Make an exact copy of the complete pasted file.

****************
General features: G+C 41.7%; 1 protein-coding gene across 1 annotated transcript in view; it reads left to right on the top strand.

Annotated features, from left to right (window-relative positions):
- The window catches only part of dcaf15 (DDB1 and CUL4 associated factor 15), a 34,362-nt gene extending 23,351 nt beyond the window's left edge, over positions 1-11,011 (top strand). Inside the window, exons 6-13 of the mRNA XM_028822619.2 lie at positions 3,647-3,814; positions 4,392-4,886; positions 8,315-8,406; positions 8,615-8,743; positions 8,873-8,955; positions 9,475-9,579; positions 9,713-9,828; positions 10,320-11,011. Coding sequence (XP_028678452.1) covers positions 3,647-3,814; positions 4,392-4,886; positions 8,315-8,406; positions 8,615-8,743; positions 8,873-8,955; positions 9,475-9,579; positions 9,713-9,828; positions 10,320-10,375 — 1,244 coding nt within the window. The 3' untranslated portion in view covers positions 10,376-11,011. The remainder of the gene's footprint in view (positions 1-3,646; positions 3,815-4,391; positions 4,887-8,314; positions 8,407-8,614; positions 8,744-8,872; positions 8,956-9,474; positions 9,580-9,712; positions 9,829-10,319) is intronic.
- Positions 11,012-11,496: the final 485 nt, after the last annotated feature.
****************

General features: G+C 41.7%; 1 protein-coding gene across 1 annotated transcript in view; it reads left to right on the top strand.

Annotated features, from left to right (window-relative positions):
- The window catches only part of dcaf15 (DDB1 and CUL4 associated factor 15), a 34,362-nt gene extending 23,351 nt beyond the window's left edge, over positions 1-11,011 (top strand). Inside the window, exons 6-13 of the mRNA XM_028822619.2 lie at positions 3,647-3,814; positions 4,392-4,886; positions 8,315-8,406; positions 8,615-8,743; positions 8,873-8,955; positions 9,475-9,579; positions 9,713-9,828; positions 10,320-11,011. Coding sequence (XP_028678452.1) covers positions 3,647-3,814; positions 4,392-4,886; positions 8,315-8,406; positions 8,615-8,743; positions 8,873-8,955; positions 9,475-9,579; positions 9,713-9,828; positions 10,320-10,375 — 1,244 coding nt within the window. The 3' untranslated portion in view covers positions 10,376-11,011. The remainder of the gene's footprint in view (positions 1-3,646; positions 3,815-4,391; positions 4,887-8,314; positions 8,407-8,614; positions 8,744-8,872; positions 8,956-9,474; positions 9,580-9,712; positions 9,829-10,319) is intronic.
- Positions 11,012-11,496: the final 485 nt, after the last annotated feature.